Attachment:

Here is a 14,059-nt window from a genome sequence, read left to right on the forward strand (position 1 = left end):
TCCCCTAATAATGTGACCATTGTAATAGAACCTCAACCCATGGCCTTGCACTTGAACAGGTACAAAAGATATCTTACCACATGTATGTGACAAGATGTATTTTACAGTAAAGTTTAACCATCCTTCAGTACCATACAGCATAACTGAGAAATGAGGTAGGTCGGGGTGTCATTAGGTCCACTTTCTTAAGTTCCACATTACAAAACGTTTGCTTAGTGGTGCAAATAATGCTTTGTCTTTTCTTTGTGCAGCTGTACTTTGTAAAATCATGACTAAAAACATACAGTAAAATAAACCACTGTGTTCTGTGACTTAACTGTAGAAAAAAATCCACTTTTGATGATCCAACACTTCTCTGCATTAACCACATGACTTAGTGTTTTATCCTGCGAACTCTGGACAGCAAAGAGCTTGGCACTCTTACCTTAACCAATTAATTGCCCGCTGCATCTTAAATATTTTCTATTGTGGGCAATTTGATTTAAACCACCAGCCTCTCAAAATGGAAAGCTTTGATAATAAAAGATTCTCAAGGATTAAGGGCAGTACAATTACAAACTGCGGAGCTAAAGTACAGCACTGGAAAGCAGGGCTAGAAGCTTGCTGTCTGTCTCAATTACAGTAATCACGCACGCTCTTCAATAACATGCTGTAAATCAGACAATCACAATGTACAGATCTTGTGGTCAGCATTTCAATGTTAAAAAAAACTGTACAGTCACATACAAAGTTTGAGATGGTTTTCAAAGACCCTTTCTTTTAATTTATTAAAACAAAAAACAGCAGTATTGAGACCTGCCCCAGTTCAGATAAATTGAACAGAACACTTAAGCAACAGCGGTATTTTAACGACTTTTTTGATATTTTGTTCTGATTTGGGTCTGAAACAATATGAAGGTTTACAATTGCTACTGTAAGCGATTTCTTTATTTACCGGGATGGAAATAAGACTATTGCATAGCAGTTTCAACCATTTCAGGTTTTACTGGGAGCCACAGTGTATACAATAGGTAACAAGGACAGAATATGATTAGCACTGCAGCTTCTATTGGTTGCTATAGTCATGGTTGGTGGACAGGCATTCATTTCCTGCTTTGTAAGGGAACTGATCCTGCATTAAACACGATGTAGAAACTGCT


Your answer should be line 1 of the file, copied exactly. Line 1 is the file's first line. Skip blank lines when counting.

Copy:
Here is a 14,059-nt window from a genome sequence, read left to right on the forward strand (position 1 = left end):